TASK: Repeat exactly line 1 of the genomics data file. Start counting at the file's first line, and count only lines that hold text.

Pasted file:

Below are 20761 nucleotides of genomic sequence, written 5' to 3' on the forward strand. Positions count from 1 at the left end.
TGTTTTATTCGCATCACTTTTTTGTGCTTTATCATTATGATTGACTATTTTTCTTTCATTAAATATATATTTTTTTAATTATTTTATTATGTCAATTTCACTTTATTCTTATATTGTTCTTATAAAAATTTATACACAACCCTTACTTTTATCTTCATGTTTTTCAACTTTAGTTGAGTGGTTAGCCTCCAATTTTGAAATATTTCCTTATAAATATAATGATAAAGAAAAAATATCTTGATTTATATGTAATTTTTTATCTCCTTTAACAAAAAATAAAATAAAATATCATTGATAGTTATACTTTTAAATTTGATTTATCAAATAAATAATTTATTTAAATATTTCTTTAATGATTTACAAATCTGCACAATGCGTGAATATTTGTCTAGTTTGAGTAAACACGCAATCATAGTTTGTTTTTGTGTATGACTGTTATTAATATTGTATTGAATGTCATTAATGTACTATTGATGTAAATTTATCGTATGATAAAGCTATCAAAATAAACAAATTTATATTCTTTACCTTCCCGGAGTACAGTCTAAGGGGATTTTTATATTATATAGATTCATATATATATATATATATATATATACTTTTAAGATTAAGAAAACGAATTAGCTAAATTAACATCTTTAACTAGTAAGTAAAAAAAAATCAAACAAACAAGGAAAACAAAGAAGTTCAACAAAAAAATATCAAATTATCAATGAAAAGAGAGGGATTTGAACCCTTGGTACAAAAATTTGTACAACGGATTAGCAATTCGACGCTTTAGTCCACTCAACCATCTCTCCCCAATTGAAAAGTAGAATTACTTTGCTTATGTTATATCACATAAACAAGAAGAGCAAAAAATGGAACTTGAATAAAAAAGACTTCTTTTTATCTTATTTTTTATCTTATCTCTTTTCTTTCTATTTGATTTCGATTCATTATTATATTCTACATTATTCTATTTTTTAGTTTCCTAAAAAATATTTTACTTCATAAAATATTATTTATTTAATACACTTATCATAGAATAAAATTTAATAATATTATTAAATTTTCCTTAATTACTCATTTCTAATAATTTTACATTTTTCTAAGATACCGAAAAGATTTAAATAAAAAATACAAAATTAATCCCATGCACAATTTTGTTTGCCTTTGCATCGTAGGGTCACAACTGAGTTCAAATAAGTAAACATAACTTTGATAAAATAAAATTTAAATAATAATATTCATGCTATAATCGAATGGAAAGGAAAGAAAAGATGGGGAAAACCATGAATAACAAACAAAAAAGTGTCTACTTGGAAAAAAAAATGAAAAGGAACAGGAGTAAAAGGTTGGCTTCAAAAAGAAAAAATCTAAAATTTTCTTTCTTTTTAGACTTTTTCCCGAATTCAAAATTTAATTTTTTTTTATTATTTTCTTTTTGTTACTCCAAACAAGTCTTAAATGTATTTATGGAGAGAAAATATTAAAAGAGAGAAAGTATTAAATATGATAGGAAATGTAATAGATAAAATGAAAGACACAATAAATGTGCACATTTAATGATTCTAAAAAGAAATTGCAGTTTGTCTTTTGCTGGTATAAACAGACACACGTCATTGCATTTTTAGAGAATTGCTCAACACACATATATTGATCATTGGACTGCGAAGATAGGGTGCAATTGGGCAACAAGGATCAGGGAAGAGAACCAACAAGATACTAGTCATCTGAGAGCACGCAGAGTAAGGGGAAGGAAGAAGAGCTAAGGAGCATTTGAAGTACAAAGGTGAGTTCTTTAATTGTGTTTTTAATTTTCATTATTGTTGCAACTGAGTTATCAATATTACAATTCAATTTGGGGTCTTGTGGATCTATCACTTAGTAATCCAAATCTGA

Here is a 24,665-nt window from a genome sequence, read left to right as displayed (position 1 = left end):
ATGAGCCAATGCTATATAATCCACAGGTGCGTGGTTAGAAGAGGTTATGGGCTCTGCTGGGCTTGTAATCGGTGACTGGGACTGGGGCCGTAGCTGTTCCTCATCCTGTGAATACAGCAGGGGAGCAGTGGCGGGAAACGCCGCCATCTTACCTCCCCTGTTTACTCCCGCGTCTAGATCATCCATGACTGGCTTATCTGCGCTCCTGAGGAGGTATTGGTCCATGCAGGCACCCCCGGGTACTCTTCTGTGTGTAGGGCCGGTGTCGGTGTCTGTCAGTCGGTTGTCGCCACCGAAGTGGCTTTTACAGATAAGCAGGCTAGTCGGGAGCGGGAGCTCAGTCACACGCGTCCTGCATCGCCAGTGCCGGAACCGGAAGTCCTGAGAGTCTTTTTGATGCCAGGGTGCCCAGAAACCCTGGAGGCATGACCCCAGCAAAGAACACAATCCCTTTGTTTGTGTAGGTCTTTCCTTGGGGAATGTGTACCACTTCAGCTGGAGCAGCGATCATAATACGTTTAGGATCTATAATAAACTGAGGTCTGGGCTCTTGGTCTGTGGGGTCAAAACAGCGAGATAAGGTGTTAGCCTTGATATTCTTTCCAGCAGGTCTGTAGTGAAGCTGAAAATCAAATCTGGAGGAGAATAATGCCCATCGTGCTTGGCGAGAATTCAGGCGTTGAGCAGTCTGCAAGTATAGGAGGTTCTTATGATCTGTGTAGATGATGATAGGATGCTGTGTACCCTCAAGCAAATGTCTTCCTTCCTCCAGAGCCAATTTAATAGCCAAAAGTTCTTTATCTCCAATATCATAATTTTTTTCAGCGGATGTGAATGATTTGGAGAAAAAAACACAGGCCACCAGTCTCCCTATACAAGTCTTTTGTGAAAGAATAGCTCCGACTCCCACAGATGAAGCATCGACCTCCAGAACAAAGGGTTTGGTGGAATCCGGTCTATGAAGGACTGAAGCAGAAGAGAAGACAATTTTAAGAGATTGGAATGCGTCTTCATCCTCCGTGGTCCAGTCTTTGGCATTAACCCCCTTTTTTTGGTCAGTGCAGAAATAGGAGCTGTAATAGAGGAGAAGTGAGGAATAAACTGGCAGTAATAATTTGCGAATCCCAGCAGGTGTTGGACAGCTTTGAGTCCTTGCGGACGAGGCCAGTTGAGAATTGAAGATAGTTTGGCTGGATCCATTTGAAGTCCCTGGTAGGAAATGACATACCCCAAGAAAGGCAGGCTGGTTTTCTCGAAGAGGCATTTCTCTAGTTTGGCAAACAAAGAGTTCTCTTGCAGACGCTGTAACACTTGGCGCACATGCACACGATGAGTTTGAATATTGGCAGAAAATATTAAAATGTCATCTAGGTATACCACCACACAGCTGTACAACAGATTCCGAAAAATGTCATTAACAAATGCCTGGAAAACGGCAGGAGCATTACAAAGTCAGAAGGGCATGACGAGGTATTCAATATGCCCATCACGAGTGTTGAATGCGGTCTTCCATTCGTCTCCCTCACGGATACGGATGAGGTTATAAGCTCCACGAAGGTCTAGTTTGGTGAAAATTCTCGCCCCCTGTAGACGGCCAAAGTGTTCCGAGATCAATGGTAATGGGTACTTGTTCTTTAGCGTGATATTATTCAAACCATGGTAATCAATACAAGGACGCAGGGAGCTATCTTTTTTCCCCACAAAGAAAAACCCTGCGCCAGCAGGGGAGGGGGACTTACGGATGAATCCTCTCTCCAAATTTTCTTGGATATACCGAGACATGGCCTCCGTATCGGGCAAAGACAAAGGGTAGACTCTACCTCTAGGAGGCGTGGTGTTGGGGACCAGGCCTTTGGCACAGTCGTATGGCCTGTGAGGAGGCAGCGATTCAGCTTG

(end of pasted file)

Below are 20761 nucleotides of genomic sequence, written 5' to 3' on the forward strand. Positions count from 1 at the left end.